The House on Thursday passed a sweeping $1.3 trillion spending bill that makes good on President Donald Trump’s promises to increase military funding while blocking most of his proposed cuts to domestic programs and placing obstacles to his immigration agenda.
The 2,232-page bill, which was released just before 8 p.m. Wednesday, would keep government agencies operating through September. Congressional leaders muscled the bill through the chamber, tossing aside rules to ensure careful deliberation of legislation to meet a Friday night government shutdown deadline.
The bill includes dozens of miscellaneous provisions, ranging from crucial fixes to the recent GOP tax bill to a measure on employee tips to language codifying that minor-league baseball players are exempt from federal labor laws. The spending bill is widely expected to be the last major legislation that Congress will pass before the November midterm elections, which has increased pressure to jam the bill full of odds and ends.
The bill passed on a 256-167 vote after leaders of both parties hailed the compromise. At the White House, Office of Management and Budget Director Mick Mulvaney said Trump would sign the bill.
House Speaker Paul Ryan, R-Wis., said it fulfilled Trump’s governing agenda, including by increasing military spending and funding a wall along the U.S.-Mexico border.
“This bill starts construction on the wall,” he told reporters. “It funds our war on opioids. It invests in infrastructure. It funds school safety and mental health. But what this bill is ultimately about, what we’ve fought for for so long, is finally giving our military the tools and the resources it needs to do the job.”
House Minority Leader Nancy Pelosi, D-Calif., called the bill “a tremendous victory for the American people,” one that keeps domestic agencies robustly funded while turning away Trump’s push for more border wall and immigration enforcement money.
“If you want to think you’re getting a wall, just think it and sign the bill,” she said.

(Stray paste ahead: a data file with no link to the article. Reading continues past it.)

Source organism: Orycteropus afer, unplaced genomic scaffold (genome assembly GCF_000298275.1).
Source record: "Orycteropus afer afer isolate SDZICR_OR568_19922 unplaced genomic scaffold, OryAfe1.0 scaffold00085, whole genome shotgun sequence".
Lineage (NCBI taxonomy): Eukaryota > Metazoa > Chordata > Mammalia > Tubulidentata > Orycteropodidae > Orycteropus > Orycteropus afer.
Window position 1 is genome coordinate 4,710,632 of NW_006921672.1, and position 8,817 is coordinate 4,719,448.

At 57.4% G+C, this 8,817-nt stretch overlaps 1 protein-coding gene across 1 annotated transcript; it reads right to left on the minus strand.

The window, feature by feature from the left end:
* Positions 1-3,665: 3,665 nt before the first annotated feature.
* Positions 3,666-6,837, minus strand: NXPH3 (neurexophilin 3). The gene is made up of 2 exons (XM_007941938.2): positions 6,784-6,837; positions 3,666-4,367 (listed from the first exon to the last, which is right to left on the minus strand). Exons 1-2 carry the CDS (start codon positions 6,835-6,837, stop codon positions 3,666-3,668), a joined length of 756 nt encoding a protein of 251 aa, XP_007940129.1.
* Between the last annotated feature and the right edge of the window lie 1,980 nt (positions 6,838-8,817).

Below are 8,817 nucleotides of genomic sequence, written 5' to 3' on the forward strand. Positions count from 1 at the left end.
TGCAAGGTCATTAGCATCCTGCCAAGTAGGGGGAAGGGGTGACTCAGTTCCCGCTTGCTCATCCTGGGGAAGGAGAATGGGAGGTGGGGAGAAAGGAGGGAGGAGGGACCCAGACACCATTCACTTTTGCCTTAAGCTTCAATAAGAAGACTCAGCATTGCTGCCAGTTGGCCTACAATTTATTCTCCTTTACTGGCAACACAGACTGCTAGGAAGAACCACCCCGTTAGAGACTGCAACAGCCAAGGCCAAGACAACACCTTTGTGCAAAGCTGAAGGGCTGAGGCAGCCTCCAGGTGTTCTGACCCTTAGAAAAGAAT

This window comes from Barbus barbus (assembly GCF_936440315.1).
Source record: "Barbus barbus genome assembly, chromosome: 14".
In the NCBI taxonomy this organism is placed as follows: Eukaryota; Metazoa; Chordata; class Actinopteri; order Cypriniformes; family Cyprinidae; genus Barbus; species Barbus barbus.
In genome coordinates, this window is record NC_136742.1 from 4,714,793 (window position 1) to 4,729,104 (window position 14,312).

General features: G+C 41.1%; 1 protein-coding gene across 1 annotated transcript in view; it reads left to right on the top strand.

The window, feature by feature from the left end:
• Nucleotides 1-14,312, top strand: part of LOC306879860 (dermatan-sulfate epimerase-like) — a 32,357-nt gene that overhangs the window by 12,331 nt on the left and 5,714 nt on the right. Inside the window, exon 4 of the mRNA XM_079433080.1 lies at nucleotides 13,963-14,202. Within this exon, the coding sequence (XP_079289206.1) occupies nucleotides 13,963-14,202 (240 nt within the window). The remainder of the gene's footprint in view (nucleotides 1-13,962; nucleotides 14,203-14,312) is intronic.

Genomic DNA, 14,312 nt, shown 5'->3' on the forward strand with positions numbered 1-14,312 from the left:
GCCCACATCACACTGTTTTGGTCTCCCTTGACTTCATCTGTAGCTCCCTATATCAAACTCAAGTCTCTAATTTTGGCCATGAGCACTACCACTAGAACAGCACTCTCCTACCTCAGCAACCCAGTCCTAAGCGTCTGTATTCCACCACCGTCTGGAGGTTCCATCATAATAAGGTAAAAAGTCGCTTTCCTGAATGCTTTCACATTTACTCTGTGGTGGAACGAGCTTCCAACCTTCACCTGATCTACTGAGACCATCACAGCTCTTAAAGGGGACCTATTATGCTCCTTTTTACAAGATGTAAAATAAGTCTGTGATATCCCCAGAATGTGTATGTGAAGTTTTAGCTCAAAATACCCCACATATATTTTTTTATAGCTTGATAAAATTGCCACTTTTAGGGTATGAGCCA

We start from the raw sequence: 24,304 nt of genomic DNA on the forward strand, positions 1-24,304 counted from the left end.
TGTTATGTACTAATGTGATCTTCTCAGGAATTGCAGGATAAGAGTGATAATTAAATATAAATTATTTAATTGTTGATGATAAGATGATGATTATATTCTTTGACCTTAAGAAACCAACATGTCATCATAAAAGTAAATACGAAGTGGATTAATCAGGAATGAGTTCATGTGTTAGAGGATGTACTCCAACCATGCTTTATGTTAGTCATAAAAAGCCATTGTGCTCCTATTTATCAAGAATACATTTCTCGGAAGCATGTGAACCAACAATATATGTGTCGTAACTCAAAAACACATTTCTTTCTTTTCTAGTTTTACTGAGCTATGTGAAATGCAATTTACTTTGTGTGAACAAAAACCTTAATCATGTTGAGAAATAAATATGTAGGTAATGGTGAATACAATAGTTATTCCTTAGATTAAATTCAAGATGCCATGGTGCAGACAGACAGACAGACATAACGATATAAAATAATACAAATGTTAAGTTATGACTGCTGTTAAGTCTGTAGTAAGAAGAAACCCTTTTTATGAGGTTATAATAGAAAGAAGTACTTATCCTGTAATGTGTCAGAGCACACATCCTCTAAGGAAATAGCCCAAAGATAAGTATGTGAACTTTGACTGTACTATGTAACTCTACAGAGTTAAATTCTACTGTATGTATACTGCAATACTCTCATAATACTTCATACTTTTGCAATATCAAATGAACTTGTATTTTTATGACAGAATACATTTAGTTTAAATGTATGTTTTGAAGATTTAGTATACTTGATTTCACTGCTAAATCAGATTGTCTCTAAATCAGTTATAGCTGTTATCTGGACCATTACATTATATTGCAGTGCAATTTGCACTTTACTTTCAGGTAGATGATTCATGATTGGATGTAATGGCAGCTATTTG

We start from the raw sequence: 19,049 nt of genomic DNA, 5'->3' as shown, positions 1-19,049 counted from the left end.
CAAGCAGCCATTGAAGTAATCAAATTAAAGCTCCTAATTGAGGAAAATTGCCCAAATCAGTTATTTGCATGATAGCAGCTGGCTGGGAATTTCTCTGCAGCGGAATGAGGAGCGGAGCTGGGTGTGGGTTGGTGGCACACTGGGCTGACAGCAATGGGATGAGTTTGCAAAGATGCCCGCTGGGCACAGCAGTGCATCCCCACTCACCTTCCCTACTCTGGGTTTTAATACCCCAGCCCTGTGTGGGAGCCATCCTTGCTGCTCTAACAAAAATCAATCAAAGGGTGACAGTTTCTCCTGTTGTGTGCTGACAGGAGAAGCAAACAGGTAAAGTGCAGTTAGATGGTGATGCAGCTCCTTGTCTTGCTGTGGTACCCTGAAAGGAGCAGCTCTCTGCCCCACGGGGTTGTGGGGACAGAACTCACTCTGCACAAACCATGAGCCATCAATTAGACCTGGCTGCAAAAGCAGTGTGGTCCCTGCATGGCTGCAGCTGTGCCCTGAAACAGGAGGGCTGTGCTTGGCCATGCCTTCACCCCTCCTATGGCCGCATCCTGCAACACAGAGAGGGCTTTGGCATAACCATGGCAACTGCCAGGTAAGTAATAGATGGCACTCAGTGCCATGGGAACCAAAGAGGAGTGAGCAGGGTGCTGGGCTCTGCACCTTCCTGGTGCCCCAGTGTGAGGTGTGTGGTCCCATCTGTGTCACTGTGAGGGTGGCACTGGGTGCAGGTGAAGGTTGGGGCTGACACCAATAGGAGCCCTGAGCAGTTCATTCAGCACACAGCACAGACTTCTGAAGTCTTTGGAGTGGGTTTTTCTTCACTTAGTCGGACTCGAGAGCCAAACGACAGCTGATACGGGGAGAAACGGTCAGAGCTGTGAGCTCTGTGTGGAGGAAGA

But there were plenty of grumbles in all corners of Capitol Hill about the rapid process that has left lawmakers and aides poring through text to see exactly what the bill will do. House GOP leaders waived their own rules requiring any bill coming to the floor to be posted for at least three days, and none of the more than a dozen lawmakers surveyed Thursday said they had read the entire bill.
“There’s no way humanly possible to read 2,232 pages,” said Rep. Thomas Massie, R-Ky., who is opposed to the bill. “Sometimes they jam you, but they pretend to give you three days to read it. All the veneer is off now.”
Even Democrats who planned to support the compromise railed about the speed of the bill’s consideration.
“No matter what you think about the bill, this process is something we have to stand up and say is unacceptable,” Rep. Jim McGovern, R-Mass., said on the House floor.
House Rules Committee Chairman Pete Sessions, R-Texas, acknowledged the circumstances were not ideal.
“There was a good, hard work put into this, and the answer is we are going to move forward and take care of funding our military properly and the rest of the government,” he said. “I, like you, see the frailties in what we do, and they’re enormous and they’re gaping holes, but we had to do what we had to do.”
Besides the looming deadline, one consideration prompting the quick vote, congressional aides said, was the Friday funeral for the late Rep. Louise Slaughter, D-N.Y. Dozens of members are planning to fly to Rochester, New York, for the service.
Other lawmakers are set to leave on official delegations abroad as soon as Friday, aides said, taking advantage of the two-week congressional break for Easter and Passover.
Ahead of the vote,House leaders were confident that the compromise would gain enough bipartisan support to get the bill through the chamber on Thursday – much as a precursor budget agreement generated brief fury only to pass on a comfortable bipartisan vote in the pre-dawn hours.
“The members know what is at stake,” House Majority Whip Steve Scalise, R-La., said late Wednesday after leaving House meetings during which his whip team began counting votes for the bill. “We have to pay our troops and support our president.”
Attention now turns to the Senate, where unanimous consent from all members would be needed to waive procedural rules and set up votes before the Friday midnight deadline.
That means any one senator could delay the proceedings and force a brief shutdown, much as Sen. Rand Paul, R-Ky., did in February, when he held up consideration of the previous budget bill.
Paul said Wednesday that he had not decided how he would handle the new bill, telling reporters that he would wait to read it first. But he made clear that he was unlikely to be pleased by its contents.
“I think it is safe to say that there are many voices in the Senate, including many Republicans, who are not real happy about having a thousand-page bill crammed down our throat at the last minute without time to read it,” he said. “It’s a really terrible, rotten, no-good way to run your government.”
(c) 2018, The Washington Post · Mike DeBonis, Erica Werner